Judge David Johnson once dipped his pet turtle into radioactive waste. Instead of turning into a wise-cracking ninja, the poor guy screamed a lot and died slowly.
Our reviews of Teenage Mutant Ninja Turtles: Volume 3 (published February 1st, 2006), Teenage Mutant Ninja Turtles: Season 6 (published April 9th, 2008), Teenage Mutant Ninja Turtles: Season 9 (published August 21st, 2011), Teenage Mutant Ninja Turtles: 25th Anniversary Collector's Edition (published August 14th, 2009), Teenage Mutant Ninja Turtles: 25th Anniversary Collector's Edition (Blu-Ray) (published August 17th, 2009), Teenage Mutant Ninja Turtles: Rise of the Turtles (published March 23rd, 2013), and Teenage Mutant Ninja Turtles: The Complete Classic Series (published November 26th, 2012) are also available.
Heroes in a half-shell.
Lionsgate has the fourth installment of its staggered release of the animated Teenage Mutant Ninja Turtles series, the late-80s cartoon that touched off a firestorm of popularity that spawned endless action figures, an affinity for talking rats, and Vanilla Ice's theatrical debut. A whopping twelve episodes on one measly disc:
• "Ninja Sword of Nowhere"
• "20,000 Leaks Under the Sea"
• "Take Me to Your Leader"
• "Four Musketurtles"
• "Cowabunga Shredhead"
• "Turtles Turtles Everywhere"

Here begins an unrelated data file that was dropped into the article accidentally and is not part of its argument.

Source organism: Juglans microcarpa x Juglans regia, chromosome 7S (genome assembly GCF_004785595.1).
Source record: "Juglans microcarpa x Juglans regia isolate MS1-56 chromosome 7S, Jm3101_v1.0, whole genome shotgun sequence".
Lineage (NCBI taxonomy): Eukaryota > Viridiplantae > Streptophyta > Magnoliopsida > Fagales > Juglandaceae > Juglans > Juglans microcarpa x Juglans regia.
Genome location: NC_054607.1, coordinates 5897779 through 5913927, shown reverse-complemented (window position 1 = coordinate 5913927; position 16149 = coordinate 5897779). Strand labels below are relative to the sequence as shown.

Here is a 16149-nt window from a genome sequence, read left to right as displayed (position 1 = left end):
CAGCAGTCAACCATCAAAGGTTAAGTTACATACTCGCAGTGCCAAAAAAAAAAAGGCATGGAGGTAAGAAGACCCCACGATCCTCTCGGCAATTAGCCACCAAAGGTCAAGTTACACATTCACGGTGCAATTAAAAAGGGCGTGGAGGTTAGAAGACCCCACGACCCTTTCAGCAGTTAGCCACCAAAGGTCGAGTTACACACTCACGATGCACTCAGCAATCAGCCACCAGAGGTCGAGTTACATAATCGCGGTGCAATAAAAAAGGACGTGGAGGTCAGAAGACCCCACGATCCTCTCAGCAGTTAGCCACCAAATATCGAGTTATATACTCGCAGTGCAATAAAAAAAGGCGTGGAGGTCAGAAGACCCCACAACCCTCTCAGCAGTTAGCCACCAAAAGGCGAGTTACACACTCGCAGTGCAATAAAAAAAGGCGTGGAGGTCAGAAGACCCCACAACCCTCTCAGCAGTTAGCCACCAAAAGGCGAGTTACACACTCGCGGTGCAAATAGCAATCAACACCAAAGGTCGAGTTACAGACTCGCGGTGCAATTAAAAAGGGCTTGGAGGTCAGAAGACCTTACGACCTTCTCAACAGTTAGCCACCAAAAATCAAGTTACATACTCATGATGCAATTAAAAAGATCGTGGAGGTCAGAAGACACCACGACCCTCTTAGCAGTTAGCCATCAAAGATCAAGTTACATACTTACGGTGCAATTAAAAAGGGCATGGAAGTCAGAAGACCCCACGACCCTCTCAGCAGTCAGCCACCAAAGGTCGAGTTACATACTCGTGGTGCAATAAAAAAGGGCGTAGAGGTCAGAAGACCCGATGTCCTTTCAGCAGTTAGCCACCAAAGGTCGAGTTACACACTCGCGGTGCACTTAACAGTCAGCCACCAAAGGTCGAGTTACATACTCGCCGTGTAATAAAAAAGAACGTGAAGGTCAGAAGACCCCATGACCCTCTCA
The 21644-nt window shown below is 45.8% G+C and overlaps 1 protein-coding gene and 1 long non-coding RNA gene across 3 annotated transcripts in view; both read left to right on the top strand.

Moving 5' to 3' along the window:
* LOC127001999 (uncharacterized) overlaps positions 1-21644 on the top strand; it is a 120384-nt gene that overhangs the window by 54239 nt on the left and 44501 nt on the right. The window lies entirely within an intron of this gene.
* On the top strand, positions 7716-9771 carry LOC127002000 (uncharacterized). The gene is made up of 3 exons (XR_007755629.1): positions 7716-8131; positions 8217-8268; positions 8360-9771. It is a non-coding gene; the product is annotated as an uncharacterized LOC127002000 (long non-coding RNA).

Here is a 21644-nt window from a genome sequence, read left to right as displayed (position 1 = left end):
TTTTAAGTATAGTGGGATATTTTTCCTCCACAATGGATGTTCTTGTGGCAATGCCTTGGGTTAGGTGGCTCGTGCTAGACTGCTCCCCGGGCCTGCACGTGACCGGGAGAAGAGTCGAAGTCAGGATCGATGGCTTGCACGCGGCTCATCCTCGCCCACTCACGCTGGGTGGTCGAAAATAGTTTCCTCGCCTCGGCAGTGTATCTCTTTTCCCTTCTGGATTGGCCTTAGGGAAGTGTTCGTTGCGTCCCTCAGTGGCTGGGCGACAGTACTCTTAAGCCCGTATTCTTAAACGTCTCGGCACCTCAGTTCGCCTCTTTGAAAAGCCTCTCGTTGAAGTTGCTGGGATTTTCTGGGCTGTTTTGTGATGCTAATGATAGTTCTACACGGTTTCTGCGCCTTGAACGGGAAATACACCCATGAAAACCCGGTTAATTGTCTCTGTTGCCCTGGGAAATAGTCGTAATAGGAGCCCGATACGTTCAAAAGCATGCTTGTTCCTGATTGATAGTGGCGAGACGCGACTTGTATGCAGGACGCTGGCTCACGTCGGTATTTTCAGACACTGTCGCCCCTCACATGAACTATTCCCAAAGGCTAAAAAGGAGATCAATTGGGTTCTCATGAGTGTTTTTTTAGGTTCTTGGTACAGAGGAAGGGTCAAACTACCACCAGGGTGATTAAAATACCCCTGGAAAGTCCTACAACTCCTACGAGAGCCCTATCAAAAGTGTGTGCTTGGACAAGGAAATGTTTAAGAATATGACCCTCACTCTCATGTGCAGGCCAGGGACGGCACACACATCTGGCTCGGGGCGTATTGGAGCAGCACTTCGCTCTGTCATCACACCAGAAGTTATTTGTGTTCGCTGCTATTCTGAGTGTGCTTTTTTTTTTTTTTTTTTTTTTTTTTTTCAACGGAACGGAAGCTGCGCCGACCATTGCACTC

• "Invasion of the Turtle-Snatchers"
• "Camera Bugged"
• "Green with Jealousy"
• "Return of the Fly"
• "Casey Jones: Outlaw Hero"
• "Mutagen Monster"
This is a great cartoon. The creativity is off the charts and the writing is surprisingly witty, more than holding its own 20 or so years later. There are a few morals shoehorned in the episodes, mostly dealing with trusting yourself and believing in your friends, but the emphasis is on entertainment. What are you expecting when your four protagonists are weapon-wielding turtles? The show never takes itself seriously and is always after the goofiest time possible. Tourist aliens? Shredder confessing he always wanted to be a writer before a ruthless conqueror? Attacking appliances? It's out there and oozing with fun. The Casey Jones intro episode is the show of note.
The episodes packaged here represent a chunk of consecutive episodes from the middle of the third season, transferred here in their original broadcast order. The disc is bare of features, except a handful of trailers. Amazingly, Lionsgate managed to cram 289 minutes of material onto one disc. The effect is a hazy, shoddy transfer with colors that can at least be described as "underperforming." The shows are great, but this treatment is totally bogus.
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